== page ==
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Friday, June 25, 2010

Review: Rooney: "Eureka"

In 2003, Rooney's self-titled debut hit me at just the right time in my life.  A nineteen-year-old in the midst of my first summer back home, Rooney's songs just resonated with me in a way that very few albums ever have.  The album has remained on my rotation every summer, literally soundtracking the years' hottest months with smooth, beach-rocky goodness and eventually earned the #40 spot on my "Best of the Decade" list.  I loved everything about it.  The band's second effort, Calling the World, was a less-focused but equally entertaining album.  And so it is with a bit of sadness that must label Rooney's third LP as a complete disappointment.

Rooney's strength has always been their ability as a band to blend modern rock sounds with the older, more established sounds of the 60s and 70s.  They continue this trend on Eureka, and yet there's something missing here.  That thing is 'heart.'  I'd be lying if I said that Rooney's music never seemed a bit plastic, but here they seem to just be going through the motions.  The catchy, pop-rock is still there, but Robert Schwartzman's once-infectious, passionate vocal exclamations are long gone; replaced with vocals that sound good, sure, but far from notable.  Even his lyrical talent seems to be waning.

"Stars and Stripes" is the song on Eureka that best captures this criticism.  On the surface, it's a poppy song with tight instrumentation and decent vocals.  But Shwartzman's lyrics come off as a poor-man's version of "Lean on Me."  He sings, "It's gonna take the world to change. It's time to start helping each other.  There's nobody left to take the blame.  We're all gonna have to take it together."  Yeah, yeah, we get it; but sing it with some conviction, and maybe we'll latch on to that idea.  Even the harmonies on this song are completely uninspiring!  "Not in My House" is a pretty poor effort as well, sounding somewhere in between "War Pigs," "Icky Thump" and Fountains of Wayne.  Actually, the Fountains of Wayne comparison might not be so far off album-wise; which, by the way, is bad.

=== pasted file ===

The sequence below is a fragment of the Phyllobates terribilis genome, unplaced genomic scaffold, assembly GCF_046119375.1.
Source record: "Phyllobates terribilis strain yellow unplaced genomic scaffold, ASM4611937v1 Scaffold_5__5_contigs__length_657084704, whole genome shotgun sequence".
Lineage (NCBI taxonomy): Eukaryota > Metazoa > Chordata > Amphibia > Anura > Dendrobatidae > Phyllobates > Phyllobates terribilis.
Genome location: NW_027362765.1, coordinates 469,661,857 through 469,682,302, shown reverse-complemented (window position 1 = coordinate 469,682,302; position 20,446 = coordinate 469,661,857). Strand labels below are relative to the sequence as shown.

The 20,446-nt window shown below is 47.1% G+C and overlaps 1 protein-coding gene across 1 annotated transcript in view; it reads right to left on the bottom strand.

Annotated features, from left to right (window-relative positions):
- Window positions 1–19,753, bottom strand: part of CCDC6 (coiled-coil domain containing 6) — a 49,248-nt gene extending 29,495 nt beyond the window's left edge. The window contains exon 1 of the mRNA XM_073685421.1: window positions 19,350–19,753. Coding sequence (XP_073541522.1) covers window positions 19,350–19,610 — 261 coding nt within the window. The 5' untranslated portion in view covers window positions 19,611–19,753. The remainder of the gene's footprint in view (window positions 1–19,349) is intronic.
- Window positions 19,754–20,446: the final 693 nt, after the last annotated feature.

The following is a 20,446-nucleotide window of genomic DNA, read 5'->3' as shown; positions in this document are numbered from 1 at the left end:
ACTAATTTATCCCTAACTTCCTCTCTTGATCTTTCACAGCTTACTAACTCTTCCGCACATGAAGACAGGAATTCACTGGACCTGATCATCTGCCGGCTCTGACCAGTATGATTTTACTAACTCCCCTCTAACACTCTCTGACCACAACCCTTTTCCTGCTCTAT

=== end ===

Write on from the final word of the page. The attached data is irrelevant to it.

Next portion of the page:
Ok, so I'm clearly not the biggest fan of Eureka, but my critique is not without a few concessions.  For starters, it's good to hear modern rock that doesn't pander to the bottom feeders of society.  Even when they come off as a less-authentic version of themselves, Rooney can be a lot of fun to listen to, or to put on at the start of a long drive.  Songs like "Don't Look at Me" or "I Can't Get Enough" seem to capture some of the magic that the band has seemingly lost over the years, which is both refreshing and encouraging.  But these are bright spots on an otherwise un-notable album.  While the band still has the talent and sound to be occasionally entertaining, they've created a lackluster record that doesn't really give me a reason to play it over any of their older stuff.  Speaking of which, it's pretty hot outside.  I may want to go throw some on!

Key Tracks:
1. "I Can't Get Enough"
2. "Only Friend"
3. "Into the Blue"
4. "Don't Look at Me"

5 out of 10 Stars

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